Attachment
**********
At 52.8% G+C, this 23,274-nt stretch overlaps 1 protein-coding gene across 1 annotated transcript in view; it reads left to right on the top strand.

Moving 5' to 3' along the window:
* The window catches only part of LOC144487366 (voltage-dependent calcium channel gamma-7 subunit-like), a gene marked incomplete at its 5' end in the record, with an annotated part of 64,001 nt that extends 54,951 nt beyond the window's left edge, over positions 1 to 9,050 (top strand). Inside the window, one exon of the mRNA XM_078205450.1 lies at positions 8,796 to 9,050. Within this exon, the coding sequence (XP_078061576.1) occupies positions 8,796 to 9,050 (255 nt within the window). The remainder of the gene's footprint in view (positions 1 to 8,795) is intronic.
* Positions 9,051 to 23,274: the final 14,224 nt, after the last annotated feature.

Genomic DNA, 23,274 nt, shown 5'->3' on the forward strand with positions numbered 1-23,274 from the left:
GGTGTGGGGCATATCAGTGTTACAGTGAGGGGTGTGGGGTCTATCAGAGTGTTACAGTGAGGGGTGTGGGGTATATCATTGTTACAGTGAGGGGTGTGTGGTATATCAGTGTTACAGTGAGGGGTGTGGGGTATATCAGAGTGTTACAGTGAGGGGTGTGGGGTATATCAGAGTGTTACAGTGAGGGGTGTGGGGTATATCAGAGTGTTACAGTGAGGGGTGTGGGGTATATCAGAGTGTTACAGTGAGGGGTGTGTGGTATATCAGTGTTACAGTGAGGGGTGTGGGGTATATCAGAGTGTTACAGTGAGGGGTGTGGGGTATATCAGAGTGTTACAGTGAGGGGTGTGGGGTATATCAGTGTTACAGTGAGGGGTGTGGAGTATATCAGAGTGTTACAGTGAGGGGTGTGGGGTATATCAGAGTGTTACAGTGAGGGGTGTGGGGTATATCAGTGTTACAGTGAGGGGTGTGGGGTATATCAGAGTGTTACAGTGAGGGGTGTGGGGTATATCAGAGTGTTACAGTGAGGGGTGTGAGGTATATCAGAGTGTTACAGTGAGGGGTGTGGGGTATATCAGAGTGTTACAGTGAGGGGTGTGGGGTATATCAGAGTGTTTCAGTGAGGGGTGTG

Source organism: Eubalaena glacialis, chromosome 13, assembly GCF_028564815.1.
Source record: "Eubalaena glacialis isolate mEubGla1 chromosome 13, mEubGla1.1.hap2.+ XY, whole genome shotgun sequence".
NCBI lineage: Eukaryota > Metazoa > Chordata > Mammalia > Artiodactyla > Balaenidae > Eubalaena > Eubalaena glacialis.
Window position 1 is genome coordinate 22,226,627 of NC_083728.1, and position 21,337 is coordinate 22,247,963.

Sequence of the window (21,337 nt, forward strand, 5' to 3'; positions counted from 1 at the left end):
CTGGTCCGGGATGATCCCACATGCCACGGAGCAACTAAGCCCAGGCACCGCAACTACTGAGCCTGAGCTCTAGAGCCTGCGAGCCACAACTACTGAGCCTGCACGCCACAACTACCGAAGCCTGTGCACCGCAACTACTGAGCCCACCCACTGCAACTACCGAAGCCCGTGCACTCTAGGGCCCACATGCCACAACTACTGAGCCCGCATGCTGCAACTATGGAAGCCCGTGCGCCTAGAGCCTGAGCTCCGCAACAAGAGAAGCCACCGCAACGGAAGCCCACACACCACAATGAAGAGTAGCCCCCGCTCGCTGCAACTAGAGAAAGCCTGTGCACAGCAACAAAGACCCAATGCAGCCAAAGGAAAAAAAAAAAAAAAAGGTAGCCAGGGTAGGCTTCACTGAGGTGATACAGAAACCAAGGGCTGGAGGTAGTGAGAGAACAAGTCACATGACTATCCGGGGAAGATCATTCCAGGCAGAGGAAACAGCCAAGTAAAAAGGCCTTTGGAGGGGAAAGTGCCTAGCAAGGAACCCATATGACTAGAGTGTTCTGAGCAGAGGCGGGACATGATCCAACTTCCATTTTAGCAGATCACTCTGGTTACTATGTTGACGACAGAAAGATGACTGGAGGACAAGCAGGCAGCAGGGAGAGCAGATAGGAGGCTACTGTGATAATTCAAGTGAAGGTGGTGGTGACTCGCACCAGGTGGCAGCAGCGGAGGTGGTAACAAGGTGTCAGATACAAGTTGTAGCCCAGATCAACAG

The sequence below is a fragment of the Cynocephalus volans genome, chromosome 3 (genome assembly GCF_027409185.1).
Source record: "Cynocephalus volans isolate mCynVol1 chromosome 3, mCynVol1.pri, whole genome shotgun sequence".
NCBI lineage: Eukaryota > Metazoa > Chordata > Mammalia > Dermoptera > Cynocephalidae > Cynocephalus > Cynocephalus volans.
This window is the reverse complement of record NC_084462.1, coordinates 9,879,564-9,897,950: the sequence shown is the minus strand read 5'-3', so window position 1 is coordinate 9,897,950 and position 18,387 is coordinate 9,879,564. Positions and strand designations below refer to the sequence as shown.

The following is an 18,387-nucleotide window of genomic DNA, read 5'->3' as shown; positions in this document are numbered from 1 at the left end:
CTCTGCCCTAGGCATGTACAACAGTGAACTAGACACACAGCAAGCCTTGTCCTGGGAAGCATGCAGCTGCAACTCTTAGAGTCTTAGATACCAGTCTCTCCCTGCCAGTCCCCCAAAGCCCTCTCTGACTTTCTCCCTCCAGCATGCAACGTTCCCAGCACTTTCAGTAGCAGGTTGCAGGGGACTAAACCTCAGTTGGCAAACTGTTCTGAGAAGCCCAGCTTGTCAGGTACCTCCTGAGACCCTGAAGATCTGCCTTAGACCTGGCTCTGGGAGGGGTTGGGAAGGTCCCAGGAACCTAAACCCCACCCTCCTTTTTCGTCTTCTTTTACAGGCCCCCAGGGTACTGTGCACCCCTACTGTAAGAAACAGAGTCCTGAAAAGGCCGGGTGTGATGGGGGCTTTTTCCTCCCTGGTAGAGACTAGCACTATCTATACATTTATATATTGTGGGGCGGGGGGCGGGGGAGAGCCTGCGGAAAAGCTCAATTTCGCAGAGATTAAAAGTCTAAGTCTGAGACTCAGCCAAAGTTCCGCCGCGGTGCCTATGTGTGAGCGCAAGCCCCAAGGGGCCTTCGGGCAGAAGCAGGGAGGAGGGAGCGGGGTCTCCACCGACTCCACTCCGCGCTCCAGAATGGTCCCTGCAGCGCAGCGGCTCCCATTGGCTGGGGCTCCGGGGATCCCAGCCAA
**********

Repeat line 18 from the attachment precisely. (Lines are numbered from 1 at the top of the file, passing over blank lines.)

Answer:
CTCTGCCCTAGGCATGTACAACAGTGAACTAGACACACAGCAAGCCTTGTCCTGGGAAGCATGCAGCTGCAACTCTTAGAGTCTTAGATACCAGTCTCTCCCTGCCAGTCCCCCAAAGCCCTCTCTGACTTTCTCCCTCCAGCATGCAACGTTCCCAGCACTTTCAGTAGCAGGTTGCAGGGGACTAAACCTCAGTTGGCAAACTGTTCTGAGAAGCCCAGCTTGTCAGGTACCTCCTGAGACCCTGAAGATCTGCCTTAGACCTGGCTCTGGGAGGGGTTGGGAAGGTCCCAGGAACCTAAACCCCACCCTCCTTTTTCGTCTTCTTTTACAGGCCCCCAGGGTACTGTGCACCCCTACTGTAAGAAACAGAGTCCTGAAAAGGCCGGGTGTGATGGGGGCTTTTTCCTCCCTGGTAGAGACTAGCACTATCTATACATTTATATATTGTGGGGCGGGGGGCGGGGGAGAGCCTGCGGAAAAGCTCAATTTCGCAGAGATTAAAAGTCTAAGTCTGAGACTCAGCCAAAGTTCCGCCGCGGTGCCTATGTGTGAGCGCAAGCCCCAAGGGGCCTTCGGGCAGAAGCAGGGAGGAGGGAGCGGGGTCTCCACCGACTCCACTCCGCGCTCCAGAATGGTCCCTGCAGCGCAGCGGCTCCCATTGGCTGGGGCTCCGGGGATCCCAGCCAA